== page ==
From Fiji Times Online (28 April 2010)
WHEN he dropped out of school after Form Five, it was to work and earn money so he could financially support his younger siblings to school.
It was 1999 and Anthony Apao, pictured left, was 15 at the time.
While some would be of the notion that such acts of sacrifices are more associated with elderly people, greater sacrifices for education continue to be made by young people in this day and age.
In the usual scenario, sacrifices for children's education are a task better known to be borne by parents.
Not so much in Anthony's case who was not the eldest child but the sixth of 10 children.
"My father passed away when I was six," he shared.
"My mother worked as a project co-ordinator for the National Heritage Park in Bouma and never remarried but brought us up alone.
"Eventually her income was not enough to support us so I left school to work and finance my younger brothers and sisters' education."
His first job was as a warden of the marine-protected areas in Bouma. This involved conducting annual surveys on areas under his care.
"It was a new initiative for Bouma and I was proud to be part of it. It was funded by the New Zealand Government and this was where I first became educated on the importance of marine life and making it sustainable," he said.
Although born to a Rotuman father, Anthony rarely associated with his paternal side after his dad died.
He was raised by his mother at her village in Waitabu, Taveuni.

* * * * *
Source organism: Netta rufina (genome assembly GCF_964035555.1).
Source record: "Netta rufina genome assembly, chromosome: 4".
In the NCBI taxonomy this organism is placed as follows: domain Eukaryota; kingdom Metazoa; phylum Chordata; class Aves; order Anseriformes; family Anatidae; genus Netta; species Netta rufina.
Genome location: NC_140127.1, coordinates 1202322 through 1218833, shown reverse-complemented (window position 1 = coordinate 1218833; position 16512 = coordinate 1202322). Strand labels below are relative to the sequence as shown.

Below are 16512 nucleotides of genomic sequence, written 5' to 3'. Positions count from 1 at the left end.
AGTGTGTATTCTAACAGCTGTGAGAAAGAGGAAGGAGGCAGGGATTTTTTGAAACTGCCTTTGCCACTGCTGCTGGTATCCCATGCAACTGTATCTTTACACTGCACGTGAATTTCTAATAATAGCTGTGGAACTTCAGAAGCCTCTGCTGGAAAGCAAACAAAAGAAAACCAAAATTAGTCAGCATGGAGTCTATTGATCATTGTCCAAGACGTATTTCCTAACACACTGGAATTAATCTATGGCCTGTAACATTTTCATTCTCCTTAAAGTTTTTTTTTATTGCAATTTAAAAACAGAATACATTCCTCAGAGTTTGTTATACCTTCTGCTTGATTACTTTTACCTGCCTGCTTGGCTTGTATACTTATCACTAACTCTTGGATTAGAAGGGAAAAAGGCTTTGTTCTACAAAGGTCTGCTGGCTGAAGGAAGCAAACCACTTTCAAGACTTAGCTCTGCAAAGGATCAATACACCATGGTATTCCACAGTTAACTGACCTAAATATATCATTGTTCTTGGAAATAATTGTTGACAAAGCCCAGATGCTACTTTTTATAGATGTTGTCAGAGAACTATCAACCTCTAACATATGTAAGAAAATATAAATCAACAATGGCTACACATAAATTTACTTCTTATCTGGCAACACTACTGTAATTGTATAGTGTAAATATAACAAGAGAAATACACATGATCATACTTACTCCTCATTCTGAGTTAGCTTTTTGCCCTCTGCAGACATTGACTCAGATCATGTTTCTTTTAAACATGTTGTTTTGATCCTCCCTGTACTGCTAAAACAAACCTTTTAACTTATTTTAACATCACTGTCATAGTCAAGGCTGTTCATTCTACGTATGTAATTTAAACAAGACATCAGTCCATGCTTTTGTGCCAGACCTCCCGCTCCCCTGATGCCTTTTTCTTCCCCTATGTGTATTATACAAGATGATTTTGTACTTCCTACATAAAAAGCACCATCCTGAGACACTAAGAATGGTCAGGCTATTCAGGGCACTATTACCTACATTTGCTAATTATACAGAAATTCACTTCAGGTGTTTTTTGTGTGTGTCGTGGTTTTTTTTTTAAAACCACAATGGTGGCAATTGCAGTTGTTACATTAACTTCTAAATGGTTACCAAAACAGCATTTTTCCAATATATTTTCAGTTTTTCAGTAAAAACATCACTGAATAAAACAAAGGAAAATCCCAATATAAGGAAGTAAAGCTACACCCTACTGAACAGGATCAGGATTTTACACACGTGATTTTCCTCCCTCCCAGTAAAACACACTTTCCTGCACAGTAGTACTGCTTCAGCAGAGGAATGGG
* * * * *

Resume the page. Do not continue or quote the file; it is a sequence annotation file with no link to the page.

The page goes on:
His ambition was to be a boat captain and while he has achieved this to some extent on South Sea Island in the Mamanuca Group, where he is employed as an environment project officer, he now has hopes of becoming a marine biologist whose expertise and knowledge stems purely from experience.
Reflecting on his past, Anthony says he has no regrets about the path his life has taken.
"It has been a difficult journey, especially so with having to give up my studies but it has been worth the sacrifice," he said.
"I have helped to put one sibling in cadet engineering and another is enrolling for catering school," he said.
His mother passed away in 2006 and Anthony said he makes every effort to spend as much time as he can with family although they now reside in different parts of the country.
"On my days off, I travel to Suva to be with my siblings. I am satisfied with where I am today but one day, when the time is right, I will move on to explore what the future holds for me," he said.